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A Poet Can Indeed Be Trouble In 'Set Fire To The Stars'

Thursday, June 11, 2015

"How much trouble can one poet be?" That's literature professor John Malcolm Brinnin's rhetorical response to his buttoned-way-down colleagues' fears about a writer's proposed visit to New York in 1950. Today, the query can't be heard as anything other than an inside joke. For the poet is Dylan Thomas, who ...

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A Simplified Brian Wilson In 'Love And Mercy'

Thursday, June 04, 2015

Wouldn't it be nice if Beach Boy Brian Wilson's troubled life were as easily understood as Love & Mercy makes it appear? Where the Pet Sounds auteur is known for multi-part harmonies, director Bill Pohlad's biopic is a series of simple duets.

Scripter Oren Moverman, who shares credit with Michael ...

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'Gemma Bovery': Retelling A Classic With A Light Touch

Thursday, May 28, 2015

French director Anne Fontaine's Gemma Bovery is a comic reworking of Madame Bovary, but that's merely the first of the movie's several layers. The bilingual film is adapted not from Flaubert's classic but from British cartoonist Posy Simmonds' graphic novel, set in contemporary times and with the Boverys as a ...

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In 'The Seeds Of Time,' One Man's Quest To Save Our Food Supply

Thursday, May 21, 2015

Cary Fowler is an easygoing, soft-spoken Tennessee native who travels the world with an urgent message: The human race may starve to death. If that threat becomes likely, however, people can turn to the biological archive that director Sandy McLeod's documentary calls The Seeds of Time.

The ...

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Why 'Forbidden Films' Remain Officially Locked Away

Thursday, May 14, 2015

At the beginning of Forbidden Films, documentarian Felix Moeller's camera warily contemplates a fortified bunker. The contents are, a curator warns, "literally explosive" — Nazi propaganda films on highly flammable nitrocelluloid stock.

The sequence is suitably ominous, but it turns out that the storage facility's thick walls and earthen berm ...

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'The D Train' Rumbles On With Another Hunk/Schlub Comedy

Thursday, May 07, 2015

"Inappropriate," today's foremost throat-clearing adjective, is the appropriate response to The D Train. This squirm-till-you-snicker comedy is about two immature males confronted with sexual possibilities they can't handle. One of the guys is 14; the other is his father.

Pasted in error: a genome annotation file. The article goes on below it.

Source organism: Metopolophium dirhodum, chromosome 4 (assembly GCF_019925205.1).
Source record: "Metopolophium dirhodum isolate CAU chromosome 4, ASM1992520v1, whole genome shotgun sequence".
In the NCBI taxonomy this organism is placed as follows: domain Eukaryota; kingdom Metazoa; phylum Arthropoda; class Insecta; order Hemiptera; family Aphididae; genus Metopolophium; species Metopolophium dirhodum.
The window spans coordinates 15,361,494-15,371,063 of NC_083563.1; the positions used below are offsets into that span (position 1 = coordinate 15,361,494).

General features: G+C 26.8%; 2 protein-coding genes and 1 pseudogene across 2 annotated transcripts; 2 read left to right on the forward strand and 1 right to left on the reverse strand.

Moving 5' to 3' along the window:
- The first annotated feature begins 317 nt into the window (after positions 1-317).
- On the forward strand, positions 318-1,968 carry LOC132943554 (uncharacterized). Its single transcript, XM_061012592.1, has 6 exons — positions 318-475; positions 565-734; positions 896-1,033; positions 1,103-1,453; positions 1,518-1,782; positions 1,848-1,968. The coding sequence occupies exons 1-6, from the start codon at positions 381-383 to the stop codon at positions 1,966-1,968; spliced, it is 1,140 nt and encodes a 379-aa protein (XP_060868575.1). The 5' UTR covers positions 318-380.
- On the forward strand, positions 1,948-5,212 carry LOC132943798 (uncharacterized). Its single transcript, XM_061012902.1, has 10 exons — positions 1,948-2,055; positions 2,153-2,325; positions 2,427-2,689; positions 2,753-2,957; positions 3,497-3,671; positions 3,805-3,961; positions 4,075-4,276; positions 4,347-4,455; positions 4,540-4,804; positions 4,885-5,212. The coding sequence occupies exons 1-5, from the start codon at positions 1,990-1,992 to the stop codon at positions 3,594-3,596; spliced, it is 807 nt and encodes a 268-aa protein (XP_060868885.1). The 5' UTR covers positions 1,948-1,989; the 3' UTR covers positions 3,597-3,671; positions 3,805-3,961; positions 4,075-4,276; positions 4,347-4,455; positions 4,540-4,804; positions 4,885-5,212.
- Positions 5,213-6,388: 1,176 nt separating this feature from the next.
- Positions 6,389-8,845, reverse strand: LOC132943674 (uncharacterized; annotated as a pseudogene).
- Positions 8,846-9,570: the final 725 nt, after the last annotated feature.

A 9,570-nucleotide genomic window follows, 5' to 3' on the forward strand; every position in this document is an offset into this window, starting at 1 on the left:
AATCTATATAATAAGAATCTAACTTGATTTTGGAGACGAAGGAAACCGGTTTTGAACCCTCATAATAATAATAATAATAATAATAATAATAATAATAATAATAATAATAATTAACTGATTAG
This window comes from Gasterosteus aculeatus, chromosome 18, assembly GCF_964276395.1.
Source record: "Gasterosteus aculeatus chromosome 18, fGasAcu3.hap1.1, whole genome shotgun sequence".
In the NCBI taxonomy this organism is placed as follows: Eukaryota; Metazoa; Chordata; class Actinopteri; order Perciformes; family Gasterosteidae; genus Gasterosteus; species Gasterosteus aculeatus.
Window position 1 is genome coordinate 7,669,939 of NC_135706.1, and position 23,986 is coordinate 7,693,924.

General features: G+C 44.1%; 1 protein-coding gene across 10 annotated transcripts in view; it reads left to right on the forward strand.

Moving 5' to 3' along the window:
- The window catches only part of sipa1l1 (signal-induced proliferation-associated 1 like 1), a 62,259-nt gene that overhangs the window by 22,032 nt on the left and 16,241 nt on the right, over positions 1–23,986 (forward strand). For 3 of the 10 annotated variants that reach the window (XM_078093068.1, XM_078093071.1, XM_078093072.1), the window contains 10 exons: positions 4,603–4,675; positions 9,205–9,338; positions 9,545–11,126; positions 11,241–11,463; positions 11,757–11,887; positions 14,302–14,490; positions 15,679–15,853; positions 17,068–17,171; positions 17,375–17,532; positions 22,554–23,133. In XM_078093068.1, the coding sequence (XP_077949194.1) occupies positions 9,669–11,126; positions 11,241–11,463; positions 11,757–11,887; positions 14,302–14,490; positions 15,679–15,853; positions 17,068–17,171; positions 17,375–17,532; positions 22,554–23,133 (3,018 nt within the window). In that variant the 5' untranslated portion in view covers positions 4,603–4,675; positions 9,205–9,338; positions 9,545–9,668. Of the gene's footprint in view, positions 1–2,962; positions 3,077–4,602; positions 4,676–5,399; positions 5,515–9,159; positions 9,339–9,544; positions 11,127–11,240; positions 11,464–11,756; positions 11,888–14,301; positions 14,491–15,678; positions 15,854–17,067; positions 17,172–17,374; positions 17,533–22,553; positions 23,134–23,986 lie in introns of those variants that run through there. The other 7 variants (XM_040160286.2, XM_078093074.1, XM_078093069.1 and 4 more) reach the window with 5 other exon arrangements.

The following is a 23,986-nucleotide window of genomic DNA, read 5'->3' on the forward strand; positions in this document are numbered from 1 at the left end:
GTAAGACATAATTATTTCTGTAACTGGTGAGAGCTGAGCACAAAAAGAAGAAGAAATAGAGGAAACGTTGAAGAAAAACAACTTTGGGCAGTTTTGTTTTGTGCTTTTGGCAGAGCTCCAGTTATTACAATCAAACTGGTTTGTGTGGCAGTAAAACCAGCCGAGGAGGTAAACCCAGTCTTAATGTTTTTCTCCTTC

Dad is Dan Landsman (Jack Black), who lives in Pittsburgh with ...

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In 'Marie's Story,' A Tale Of Teaching And Faith

Thursday, April 30, 2015

Marie Heurtin was born, blind and deaf, just five years after Helen Keller, and experienced a similar liberation through the discovery of sign language. The French girl's tale is the harsher one, since Keller didn't lose sight and sound until she was 19 months old, and was able to communicate ...

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'24 Days' Retells A Brutal Crime With Little Explanation

Thursday, April 23, 2015

24 Days recounts the grisly fate of Ilan Halimi, the young Jewish Parisian who in 2006 was kidnapped, held for ransom and tortured beyond what his body could endure. But it's not Ilan who addresses the camera at the beginning of the film. It's his mother, Ruth Halimi (Zabou Breitman).

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'Monkey Kingdom' Is Best When It's All Monkeys All The Time

Thursday, April 16, 2015

As much fun as a tree full of toque macaques, Monkey Kingdom is arguably the most entertaining of Disneynature's eight features. But purists will recoil as soon as The Monkees theme enters, and there are times when the story told by narrator Tina Fey probably doesn't reflect the extraordinary images ...

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Listening To The Ho-Hum Of The Machine

Thursday, April 09, 2015

The latest British movie to play the imitation game, Ex Machina, is the directorial debut of novelist-screenwriter Alex Garland. This time, the stakes are higher than the Nazi conquest of Europe. The talky sci-fi puzzler turns on nothing less than the potential displacement of humans by artificially intelligent cyborgs.

Then ...